Court of Appeal Rules on Stay of Proceedings in Post-Brexit EU Trade Mark Dispute

Citation: [2024] EWCA Civ 87
Judgment on

Introduction

In the case of Crafts Group LLC v M/S Indeutsch International & Anor [2024] EWCA Civ 87, the Court of Appeal (Civil Division) was tasked with evaluating the appropriateness of a stay of proceedings in a case involving claims of trade mark infringement, unjustified threats, and invalidity of a trade mark registration. This article navigates the various legal principles examined by the court in reaching its decision and extracts the key topics discussed.

Key Facts

The legal dispute arose from a prior commercial relationship between Crafts Group LLC (“Crafts”) and M/S Indeutsch International (“KnitPro”), during which KnitPro made takedown requests to Amazon, alleging that Crafts’ products infringed their EU trade marks. Crafts sought relief for unjustified threats of infringement proceedings concerning both EU and UK trade marks, while KnitPro counterclaimed with allegations of infringement of the same marks.

A pivotal aspect of the case hinged on the legal aftermath of the UK’s withdrawal from the EU and the corresponding jurisdictional implications for cases involving EU trade marks that were pending at the time. The initial decision by His Honour Judge Hacon granted a stay of all claims pending the final resolution of the invalidity proceedings before the European Union Intellectual Property Office (“EUIPO”) concerning the EU Chevron Mark. The claimant, Crafts, appealed this decision.

Several key legal principles were at the center of the Court of Appeal’s deliberation:

  1. Application of EU Law Post-Brexit: The court scrutinized the legal implications of the Withdrawal Agreement, the subsequent UK legislation, and the relevance of EU trade mark law as it pertained to proceedings that were initiated before the UK’s official departure from the EU.

  2. Jurisdiction of EU Trade Mark Courts: The court had to determine whether the Intellectual Property Enterprise Court (“IPEC”) retained jurisdiction to hear cases related to EU trade marks that were initiated before the end of the implementation period post-Brexit.

  3. Stay of Proceedings under Article 132(1): The definitive application of Article 132(1) of European Parliament and Council Regulation 2017/1001, which suggests a stay in proceedings when the validity of an EU trade mark is being contested at the EUIPO, was called into question.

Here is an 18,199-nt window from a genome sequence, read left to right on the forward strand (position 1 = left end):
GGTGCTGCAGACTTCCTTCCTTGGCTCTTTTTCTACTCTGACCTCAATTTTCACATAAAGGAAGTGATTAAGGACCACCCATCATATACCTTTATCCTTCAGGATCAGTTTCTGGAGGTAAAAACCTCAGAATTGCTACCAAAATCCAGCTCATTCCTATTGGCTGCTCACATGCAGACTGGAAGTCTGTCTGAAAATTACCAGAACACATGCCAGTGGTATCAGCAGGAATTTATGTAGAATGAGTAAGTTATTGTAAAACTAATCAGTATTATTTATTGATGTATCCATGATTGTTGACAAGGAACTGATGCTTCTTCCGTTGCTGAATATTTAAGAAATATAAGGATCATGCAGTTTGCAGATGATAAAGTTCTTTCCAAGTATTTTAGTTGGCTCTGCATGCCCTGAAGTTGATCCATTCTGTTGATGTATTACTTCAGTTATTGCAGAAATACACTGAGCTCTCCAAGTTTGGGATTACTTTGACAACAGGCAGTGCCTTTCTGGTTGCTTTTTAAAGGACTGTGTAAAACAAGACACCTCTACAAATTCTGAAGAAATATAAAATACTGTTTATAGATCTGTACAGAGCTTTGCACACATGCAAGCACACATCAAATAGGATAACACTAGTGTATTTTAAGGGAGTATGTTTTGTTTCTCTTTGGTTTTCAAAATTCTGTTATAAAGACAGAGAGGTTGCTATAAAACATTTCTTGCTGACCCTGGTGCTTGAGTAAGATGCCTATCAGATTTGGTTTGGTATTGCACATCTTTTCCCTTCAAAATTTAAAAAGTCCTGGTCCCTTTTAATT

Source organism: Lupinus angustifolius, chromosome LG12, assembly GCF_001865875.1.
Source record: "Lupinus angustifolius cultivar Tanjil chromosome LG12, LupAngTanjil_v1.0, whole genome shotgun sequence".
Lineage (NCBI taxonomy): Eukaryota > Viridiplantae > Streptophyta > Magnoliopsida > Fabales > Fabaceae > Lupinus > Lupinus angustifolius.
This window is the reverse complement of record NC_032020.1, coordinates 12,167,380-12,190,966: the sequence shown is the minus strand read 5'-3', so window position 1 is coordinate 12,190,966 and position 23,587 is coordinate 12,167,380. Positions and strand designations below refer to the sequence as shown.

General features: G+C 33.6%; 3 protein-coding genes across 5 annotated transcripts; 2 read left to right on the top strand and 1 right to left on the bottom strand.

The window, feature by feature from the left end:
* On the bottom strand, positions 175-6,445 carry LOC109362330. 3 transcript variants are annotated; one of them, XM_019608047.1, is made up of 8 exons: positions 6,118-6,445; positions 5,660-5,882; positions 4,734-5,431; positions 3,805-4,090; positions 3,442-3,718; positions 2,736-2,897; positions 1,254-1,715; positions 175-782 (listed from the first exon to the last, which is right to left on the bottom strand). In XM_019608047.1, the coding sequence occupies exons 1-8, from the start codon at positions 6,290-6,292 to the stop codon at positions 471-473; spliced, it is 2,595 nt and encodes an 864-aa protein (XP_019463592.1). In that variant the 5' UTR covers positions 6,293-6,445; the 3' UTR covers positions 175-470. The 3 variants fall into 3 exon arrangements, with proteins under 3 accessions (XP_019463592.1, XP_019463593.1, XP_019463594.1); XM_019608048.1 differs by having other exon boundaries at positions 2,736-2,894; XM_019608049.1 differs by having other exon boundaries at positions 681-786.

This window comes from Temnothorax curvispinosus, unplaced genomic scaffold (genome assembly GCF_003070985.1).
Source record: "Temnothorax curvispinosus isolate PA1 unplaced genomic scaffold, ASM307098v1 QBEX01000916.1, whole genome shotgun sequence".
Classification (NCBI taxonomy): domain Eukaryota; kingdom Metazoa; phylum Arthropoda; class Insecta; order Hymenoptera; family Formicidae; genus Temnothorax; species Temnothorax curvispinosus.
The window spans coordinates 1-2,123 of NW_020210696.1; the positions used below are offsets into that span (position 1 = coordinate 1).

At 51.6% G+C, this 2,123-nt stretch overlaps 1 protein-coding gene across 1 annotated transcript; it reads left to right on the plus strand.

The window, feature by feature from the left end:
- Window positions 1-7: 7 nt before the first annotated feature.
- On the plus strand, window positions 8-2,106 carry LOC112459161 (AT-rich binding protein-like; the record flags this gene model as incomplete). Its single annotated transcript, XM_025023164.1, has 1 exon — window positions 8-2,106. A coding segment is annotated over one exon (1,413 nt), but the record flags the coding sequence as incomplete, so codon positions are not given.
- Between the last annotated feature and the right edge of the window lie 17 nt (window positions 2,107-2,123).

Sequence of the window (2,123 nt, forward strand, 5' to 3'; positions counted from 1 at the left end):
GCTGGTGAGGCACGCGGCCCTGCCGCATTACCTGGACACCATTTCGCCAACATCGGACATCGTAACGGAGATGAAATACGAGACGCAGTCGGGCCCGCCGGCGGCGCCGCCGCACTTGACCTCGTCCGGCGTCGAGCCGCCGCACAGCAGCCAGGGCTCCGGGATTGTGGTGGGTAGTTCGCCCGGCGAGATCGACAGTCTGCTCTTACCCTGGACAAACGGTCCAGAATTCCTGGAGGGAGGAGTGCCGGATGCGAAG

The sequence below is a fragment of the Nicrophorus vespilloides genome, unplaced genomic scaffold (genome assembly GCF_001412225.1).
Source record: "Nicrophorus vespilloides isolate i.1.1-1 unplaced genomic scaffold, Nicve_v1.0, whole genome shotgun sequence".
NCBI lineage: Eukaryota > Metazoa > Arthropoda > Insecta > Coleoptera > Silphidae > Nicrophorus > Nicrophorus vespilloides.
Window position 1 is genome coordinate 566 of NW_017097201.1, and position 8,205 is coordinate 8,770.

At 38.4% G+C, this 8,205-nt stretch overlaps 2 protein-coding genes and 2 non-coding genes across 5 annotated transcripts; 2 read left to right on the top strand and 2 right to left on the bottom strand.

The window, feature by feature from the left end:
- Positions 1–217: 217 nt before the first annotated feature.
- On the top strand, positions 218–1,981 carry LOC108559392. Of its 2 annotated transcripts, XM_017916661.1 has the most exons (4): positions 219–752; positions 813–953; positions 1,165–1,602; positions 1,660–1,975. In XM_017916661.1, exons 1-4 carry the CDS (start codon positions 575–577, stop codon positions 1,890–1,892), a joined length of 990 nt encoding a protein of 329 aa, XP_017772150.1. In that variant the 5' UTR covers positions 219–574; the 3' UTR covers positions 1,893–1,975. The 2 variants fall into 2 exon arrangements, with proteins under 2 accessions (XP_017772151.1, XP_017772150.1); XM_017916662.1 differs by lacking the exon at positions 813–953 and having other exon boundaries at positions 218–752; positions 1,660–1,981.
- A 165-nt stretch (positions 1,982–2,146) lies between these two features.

4. Case Management and Discretion: The court exercised its discretion regarding a stay based on case management under CPR rule 3.1(2)(f), considering factors such as preventing unnecessary duplication of proceedings, allowing for the resolution of some disputes, and assessing potential harm and delay caused to the parties.

  5. Analogy with Patent Cases: Guidance from previous patent cases, particularly IPCom v HTC, was utilized in determining the approach to stays when parallel proceedings are taking place in national courts and at the EUIPO.

Outcomes

The Court of Appeal allowed the appeal, changing the stay of all claims to a partial stay. It was held that:

  • The IPEC had no jurisdiction under Article 132(1) to order a stay concerning the EU Chevron Mark following Brexit.
  • The discretion exercised by the judge on case management grounds was flawed due to an initial error in the application of Article 132(1).
  • The court must not impose unnecessary delay where some issues can be resolved independently of an EU decision, potentially promoting settlement or reducing future legal contention.
  • The proceedings involving the UK Chevron Mark’s declaration of invalidity should be stayed, but other matters, including unjustified threats and infringement of UK trade marks, should not be stayed.

Conclusion

The Crafts Group LLC v M/S Indeutsch International case establishes the significance of careful application of post-Brexit legal provisions concerning transitory EU trade mark cases. The court emphasized the need to balance expeditious justice with the avoidance of redundant litigation, aligning its decision with the broader principle of achieving commercial certainty. By tailoring its decision to the context of the IPEC and the proportionality principles inherent in its remit, the Court of Appeal also underscored the heightened importance of jurisdictional clarity and efficient case management in the dynamic landscape of intellectual property law.

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